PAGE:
I mentioned in my previous post on genetic algorithms that I had been working on re-implementing some classic reinforcement learning algorithms and applying them to Cartpole. One of those algorithms was Q-Learning where Q-values are stored in a table (rather than the currently-more-popular deep neural nets).

Using tabular Q-learning only really makes sense if the state space isn’t huge or if you can quantize the state space in a way that doesn’t completely lose the structure of the problem. Put another way, you need to revisit states over different runs to be able to learn anything about them and act on those learnings.

If you can pull this off, though, then using tables eliminates a lot of debugging, hyperparameter optimization, and other baggage that using a general function approximator like a neural net brings along.

For Cartpole, the state is fully represented by four floating point numbers. Rounding each of those numbers to a 2 decimal fixed point seems to reduce the state space enough that learning can occur while keeping the table a manageable size.

The algorithm I implemented was taken from Sutton and Barto’s section on off policy TD control. Their pseudocode is below:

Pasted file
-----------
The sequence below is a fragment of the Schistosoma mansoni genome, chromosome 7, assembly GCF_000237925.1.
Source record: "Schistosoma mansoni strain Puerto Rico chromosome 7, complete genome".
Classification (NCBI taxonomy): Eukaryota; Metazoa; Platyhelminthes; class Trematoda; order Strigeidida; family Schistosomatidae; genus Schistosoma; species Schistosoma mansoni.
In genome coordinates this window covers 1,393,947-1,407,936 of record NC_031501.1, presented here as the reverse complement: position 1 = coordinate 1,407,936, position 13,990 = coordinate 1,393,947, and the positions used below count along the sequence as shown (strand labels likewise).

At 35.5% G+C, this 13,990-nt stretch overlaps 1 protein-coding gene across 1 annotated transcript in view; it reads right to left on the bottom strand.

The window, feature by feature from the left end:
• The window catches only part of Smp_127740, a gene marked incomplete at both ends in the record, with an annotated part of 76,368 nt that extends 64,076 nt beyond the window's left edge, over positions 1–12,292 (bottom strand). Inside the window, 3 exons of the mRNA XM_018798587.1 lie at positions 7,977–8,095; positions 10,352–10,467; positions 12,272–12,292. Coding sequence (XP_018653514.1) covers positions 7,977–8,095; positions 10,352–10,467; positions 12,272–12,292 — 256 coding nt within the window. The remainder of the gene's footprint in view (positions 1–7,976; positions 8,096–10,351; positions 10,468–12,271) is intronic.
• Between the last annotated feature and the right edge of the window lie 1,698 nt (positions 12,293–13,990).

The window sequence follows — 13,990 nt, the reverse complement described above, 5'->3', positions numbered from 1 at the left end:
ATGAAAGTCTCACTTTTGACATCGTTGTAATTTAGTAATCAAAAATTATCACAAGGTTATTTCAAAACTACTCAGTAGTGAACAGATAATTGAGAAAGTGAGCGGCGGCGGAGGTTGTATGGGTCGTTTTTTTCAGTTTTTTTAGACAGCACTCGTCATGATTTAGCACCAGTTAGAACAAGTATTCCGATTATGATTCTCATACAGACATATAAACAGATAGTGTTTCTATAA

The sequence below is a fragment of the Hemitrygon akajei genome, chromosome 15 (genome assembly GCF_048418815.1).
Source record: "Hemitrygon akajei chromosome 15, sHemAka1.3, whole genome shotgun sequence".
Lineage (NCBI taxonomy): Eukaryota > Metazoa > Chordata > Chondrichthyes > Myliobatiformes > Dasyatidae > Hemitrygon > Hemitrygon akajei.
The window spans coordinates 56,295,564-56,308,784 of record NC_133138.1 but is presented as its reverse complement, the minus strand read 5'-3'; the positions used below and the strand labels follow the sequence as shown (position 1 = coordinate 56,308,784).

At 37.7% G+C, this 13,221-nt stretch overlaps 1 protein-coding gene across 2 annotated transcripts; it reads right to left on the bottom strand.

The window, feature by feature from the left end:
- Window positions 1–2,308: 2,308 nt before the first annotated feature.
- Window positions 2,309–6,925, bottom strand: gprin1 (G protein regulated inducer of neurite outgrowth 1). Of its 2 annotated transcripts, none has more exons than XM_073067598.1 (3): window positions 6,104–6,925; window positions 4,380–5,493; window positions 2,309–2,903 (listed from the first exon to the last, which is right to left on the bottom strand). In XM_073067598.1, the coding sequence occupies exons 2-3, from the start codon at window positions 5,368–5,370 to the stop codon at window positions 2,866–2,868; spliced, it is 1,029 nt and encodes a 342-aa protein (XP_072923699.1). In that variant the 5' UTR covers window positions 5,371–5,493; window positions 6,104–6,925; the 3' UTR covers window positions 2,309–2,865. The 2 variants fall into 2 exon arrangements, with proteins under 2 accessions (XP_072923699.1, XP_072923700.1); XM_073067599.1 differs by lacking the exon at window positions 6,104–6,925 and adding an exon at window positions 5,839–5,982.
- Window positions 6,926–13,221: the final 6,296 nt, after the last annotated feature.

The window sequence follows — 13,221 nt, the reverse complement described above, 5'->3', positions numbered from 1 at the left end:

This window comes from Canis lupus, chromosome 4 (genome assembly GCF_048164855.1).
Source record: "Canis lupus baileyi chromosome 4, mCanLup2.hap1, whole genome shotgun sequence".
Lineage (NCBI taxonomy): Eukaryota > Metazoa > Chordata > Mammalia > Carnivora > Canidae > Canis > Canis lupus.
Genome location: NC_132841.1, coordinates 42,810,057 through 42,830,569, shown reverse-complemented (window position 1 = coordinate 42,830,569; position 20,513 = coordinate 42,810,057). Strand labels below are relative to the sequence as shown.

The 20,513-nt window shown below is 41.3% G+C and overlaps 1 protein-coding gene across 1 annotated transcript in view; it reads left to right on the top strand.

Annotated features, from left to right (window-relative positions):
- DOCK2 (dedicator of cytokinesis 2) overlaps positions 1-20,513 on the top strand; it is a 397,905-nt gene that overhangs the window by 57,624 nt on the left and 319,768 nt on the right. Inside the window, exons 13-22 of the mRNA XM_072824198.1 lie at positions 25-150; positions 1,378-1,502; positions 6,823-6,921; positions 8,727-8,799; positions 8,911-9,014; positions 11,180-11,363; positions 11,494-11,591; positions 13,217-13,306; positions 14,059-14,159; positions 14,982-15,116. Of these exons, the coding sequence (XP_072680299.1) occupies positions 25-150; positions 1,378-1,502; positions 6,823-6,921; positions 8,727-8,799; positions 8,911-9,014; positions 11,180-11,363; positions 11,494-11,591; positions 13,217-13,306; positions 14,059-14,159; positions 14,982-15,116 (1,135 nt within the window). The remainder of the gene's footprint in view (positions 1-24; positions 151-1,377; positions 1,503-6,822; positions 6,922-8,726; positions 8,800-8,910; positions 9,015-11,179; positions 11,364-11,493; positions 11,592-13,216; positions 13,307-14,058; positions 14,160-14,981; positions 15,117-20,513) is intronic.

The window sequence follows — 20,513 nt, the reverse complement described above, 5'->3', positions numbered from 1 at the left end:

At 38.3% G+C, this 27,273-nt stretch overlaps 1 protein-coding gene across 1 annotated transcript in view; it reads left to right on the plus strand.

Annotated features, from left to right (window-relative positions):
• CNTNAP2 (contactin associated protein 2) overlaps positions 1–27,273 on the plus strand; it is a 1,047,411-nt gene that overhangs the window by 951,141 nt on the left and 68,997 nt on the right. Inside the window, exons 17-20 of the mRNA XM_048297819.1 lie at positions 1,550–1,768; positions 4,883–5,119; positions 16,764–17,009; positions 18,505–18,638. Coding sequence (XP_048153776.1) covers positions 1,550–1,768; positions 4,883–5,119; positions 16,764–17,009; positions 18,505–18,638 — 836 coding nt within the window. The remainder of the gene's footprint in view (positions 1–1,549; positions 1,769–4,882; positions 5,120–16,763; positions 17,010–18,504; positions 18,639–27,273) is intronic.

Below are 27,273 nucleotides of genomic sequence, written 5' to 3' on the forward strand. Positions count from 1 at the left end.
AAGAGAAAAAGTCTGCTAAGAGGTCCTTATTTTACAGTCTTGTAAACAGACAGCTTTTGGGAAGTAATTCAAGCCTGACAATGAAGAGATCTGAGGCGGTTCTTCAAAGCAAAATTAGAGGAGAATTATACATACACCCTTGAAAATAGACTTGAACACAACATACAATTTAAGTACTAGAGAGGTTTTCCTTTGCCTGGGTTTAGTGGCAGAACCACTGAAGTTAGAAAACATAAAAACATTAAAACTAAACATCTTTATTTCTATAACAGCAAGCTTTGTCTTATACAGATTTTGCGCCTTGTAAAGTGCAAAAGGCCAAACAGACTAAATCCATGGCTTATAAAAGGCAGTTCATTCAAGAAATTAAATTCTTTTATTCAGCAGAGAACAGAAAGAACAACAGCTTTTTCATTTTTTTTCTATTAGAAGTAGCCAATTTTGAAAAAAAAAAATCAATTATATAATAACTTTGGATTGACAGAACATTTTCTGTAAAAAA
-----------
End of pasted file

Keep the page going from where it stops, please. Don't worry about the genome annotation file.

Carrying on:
Q-learning Pseudocode


I don’t think it’d be accurate to say that this implementation solved Cartpole, at least not as cleanly as the previously tested genetic algorithm. The results below are from running for ~6hrs on my mid-2012 MacBook Air:

Tabular Q-Learning Results

Each point in the above graph represents 10 completely on-policy rollouts (i.e. always take the action with the highest Q-value in a given state). You can see we relatively quickly train up to being able to sometimes beat Cartpole, but we still do miserably other times. Exploring whether this is just a symptom of a lack of training or if the state quantization is too coarse (or if there is some other issue) will be left to future work.

Check out my code here.